Monday, December 09, 2019

Wrecked by Joe Ide

First Line: "Do you know what Abraham Lincoln said after a six-day drunk?" Jimenez said.

Isaiah Quintabe-- IQ for short-- is learning that success is no cure for loneliness. A series of successful solutions to high profile cases means that he can't even go to his neighborhood store without being recognized. His sidekick, Dodson, is now his partner and has decided that he's going to straighten out the company finances. No more chickens, sweaters, or lawn mowing in exchange for IQ's services.

But this is a concept that IQ just can't get his head around. When a young artist asks for his help in finding her mother, it's not the fee he's looking to earn, he wants the human connection. Unfortunately, that human connection leads him right into the middle of a deadly paramilitary organization, and everyone's life is now in danger.

Before I go any farther, I'll issue a warning. If you cannot tolerate or have a low tolerance for torture, you might want to give Wrecked a miss. None of the scenes are graphic-- Ide knows how to let your imagination supply most of the details-- but neither does he pull any punches in telling readers what happened. I have a high tolerance for such things, but even I was uncomfortable at times. Also, the torture is not gratuitous; it illustrates just how bad the bad guys are... and that IQ isn't Superman. But enough of that.

One of the reasons why I enjoy this series so much is that Joe Ide takes me right into the heart of the 'hood. It's a place I'd never think of going on my own, but I'm in good hands with him. I see how people live, how they think, how they talk, and how they behave. My entire visit is an emotional roller coaster. Sometimes I'm disgusted. Sometimes I get tears in my eyes. And sometimes I laugh myself silly... but that happens when I read books set elsewhere. You see, there are a lot of similarities between the 'hood and the "normal" parts of town. Some folks just don't want to admit it.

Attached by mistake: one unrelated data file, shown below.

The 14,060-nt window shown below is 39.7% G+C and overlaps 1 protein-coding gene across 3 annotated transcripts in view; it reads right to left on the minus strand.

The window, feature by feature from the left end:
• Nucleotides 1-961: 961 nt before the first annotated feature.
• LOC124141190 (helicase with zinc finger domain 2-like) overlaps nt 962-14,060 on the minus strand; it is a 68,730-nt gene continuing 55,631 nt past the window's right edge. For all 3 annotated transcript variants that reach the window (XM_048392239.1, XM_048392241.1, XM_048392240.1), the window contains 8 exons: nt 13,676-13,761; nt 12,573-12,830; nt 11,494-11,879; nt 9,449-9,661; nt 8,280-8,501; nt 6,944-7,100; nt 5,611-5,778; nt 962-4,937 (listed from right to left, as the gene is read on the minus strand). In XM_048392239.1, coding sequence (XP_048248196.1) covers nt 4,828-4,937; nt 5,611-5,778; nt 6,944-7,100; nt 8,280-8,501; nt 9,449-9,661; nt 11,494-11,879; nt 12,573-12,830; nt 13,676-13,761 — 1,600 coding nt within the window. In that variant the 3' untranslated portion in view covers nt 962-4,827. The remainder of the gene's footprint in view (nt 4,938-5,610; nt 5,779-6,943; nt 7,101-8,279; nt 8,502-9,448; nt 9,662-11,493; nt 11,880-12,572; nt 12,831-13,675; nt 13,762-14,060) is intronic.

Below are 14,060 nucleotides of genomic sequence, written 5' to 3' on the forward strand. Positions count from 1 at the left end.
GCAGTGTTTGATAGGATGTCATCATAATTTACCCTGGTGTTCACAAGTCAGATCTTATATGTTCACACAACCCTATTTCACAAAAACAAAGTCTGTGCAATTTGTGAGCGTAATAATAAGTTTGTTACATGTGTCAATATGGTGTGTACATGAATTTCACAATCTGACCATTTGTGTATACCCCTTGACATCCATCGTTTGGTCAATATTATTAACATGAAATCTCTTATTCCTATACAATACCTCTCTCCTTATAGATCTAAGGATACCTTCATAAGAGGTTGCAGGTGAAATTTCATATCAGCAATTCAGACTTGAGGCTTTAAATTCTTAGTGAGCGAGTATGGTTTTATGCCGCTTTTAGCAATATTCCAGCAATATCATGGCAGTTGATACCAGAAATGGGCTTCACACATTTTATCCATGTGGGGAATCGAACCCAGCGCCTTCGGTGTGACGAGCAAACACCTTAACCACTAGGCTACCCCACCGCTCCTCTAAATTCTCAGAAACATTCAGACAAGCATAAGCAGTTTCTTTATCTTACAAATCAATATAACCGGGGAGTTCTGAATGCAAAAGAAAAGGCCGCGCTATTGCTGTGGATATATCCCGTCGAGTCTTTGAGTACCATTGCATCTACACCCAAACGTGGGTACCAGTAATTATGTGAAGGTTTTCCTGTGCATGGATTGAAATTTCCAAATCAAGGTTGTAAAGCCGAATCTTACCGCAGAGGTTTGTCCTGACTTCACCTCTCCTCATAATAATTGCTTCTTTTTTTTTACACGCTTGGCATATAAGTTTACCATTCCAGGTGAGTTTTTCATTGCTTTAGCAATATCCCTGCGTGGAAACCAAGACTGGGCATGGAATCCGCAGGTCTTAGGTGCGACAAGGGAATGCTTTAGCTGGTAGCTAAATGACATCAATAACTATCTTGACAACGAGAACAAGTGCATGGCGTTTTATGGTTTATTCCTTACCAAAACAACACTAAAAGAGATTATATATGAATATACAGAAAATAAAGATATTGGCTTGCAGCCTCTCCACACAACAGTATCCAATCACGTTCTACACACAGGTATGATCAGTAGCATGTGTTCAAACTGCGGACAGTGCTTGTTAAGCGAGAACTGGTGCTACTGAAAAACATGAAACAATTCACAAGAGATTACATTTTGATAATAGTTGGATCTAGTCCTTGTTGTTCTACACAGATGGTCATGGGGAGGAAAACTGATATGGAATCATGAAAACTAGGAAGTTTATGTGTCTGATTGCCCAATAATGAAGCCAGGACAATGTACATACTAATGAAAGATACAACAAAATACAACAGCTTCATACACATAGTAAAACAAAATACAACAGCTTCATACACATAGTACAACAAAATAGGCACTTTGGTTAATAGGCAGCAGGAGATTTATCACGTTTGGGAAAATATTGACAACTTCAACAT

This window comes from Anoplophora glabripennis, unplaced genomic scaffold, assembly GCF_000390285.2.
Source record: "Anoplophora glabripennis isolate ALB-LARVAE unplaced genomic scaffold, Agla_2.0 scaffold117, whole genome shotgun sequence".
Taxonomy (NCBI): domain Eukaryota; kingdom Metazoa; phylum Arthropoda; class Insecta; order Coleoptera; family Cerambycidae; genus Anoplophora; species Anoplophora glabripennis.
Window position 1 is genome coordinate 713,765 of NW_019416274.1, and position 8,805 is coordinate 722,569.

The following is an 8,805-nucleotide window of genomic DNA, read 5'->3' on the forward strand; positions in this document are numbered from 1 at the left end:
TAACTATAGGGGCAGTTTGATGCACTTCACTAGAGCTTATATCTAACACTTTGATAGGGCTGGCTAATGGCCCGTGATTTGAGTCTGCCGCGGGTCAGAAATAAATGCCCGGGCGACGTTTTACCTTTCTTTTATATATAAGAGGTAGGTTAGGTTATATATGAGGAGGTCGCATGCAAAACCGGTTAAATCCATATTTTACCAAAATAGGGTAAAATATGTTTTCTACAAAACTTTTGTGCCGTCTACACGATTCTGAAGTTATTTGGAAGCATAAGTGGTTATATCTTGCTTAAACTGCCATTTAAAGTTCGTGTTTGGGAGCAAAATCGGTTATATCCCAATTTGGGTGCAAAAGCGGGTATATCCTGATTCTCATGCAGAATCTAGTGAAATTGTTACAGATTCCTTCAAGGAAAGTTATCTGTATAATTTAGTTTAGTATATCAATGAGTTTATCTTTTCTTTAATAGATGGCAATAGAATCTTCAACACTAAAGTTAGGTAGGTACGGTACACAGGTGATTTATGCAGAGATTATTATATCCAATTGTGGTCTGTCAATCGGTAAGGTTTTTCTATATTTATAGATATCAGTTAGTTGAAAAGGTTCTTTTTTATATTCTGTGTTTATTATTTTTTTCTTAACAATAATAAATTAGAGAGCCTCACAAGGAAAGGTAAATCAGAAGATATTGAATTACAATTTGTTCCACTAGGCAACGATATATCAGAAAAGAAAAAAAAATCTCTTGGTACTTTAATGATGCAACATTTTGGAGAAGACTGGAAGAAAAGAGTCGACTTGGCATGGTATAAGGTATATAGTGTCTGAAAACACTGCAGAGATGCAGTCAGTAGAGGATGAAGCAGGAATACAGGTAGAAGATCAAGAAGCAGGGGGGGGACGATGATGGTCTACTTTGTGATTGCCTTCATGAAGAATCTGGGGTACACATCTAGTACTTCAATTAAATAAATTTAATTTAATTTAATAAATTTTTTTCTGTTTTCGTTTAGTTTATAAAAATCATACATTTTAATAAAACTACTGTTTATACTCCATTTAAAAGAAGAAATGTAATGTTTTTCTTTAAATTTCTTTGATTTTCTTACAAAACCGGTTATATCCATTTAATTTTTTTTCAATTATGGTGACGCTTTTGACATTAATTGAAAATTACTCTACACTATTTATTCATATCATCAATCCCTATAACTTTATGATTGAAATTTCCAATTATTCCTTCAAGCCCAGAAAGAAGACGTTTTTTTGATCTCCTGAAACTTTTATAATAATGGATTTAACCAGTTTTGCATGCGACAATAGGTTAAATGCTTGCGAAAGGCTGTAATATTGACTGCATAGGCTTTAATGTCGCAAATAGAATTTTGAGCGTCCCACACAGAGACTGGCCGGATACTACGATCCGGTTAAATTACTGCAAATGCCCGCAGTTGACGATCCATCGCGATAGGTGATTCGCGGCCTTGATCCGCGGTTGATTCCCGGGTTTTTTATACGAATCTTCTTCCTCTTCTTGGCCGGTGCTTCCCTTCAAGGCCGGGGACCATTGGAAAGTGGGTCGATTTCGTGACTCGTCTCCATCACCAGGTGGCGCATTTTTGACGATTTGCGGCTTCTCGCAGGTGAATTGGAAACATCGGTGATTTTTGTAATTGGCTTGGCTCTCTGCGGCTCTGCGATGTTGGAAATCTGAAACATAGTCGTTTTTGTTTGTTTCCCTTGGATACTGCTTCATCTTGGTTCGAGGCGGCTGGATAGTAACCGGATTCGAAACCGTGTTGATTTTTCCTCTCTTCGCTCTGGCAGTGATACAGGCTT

Wrecked isn't just about torture. It's also about love. How does IQ fare with the woman he loves? You'll have to read the book. How does Dodson fare with his ladylove when he keeps doing things she disapproves of? You'll have to read the book. Joe Ide's one-line descriptions may be the soul of wit and observation, but it's his characters that I love the most, and boy, there's a character in this book that made me laugh so much I was almost howling. Junior is a bad guy. A very bad guy. But he's also Mrs. Malaprop on steroids and methamphetamines. How Junior made me laugh! He's almost worth the price of admission all by himself.

But there's an engrossing story here, too. The bad guys were loathsome, and I couldn't wait to see how IQ and his posse made them pay for their crimes. What a ride! Fortunately, I don't have long to wait for the next book in the series. Long live IQ!

Wrecked by Joe Ide
eISBN: 9780316509497
Mulholland Books © 2018
eBook, 352 pages

Private Investigator, #3 IQ mystery
Rating: A+
Source: Purchased from Amazon.



  1. I've read other books like that, Cathy, where the the only real, authentic way to portray an area/culture/etc.. was to acknowledge the torture and other violence that goes with it. I'm not a fan of reading about it, but once in a while, it works in a story. Now I just have to wait for the right time to try this one...

    1. I think what upset me more than anything else was the age-old question of how on earth can people do things like this to each other. I will never understand.

  2. I can't stand torture which will probably put me off on reading this book. Is there any progressive thought in this book? I could recommend it to a friend.
    I do not support torture and I don't accept its use. The New York Times ran an article recently about Guantanamo and various tortures the U.S. military has used and it is repugnant and immoral. I don't like to read about it no matter who does it.

    I am interested in reading a book by this writer as I only read good reviews of his books.

    1. It's obvious from what Joe Ide writes that he has no use for torture, and he shows that it damages both the tortured and those who torture. Ide does not support it, and he doesn't accept its use.

      I can see that you want to avoid this book, so why not try the first book in the series, IQ?

  3. Yes, I might do just that. I only have seen good reviews of his books. My own build-in ethics keep me reading about certain horrors, including torture, the death penalty and war. I see so much in the news that in fiction I want distraction.


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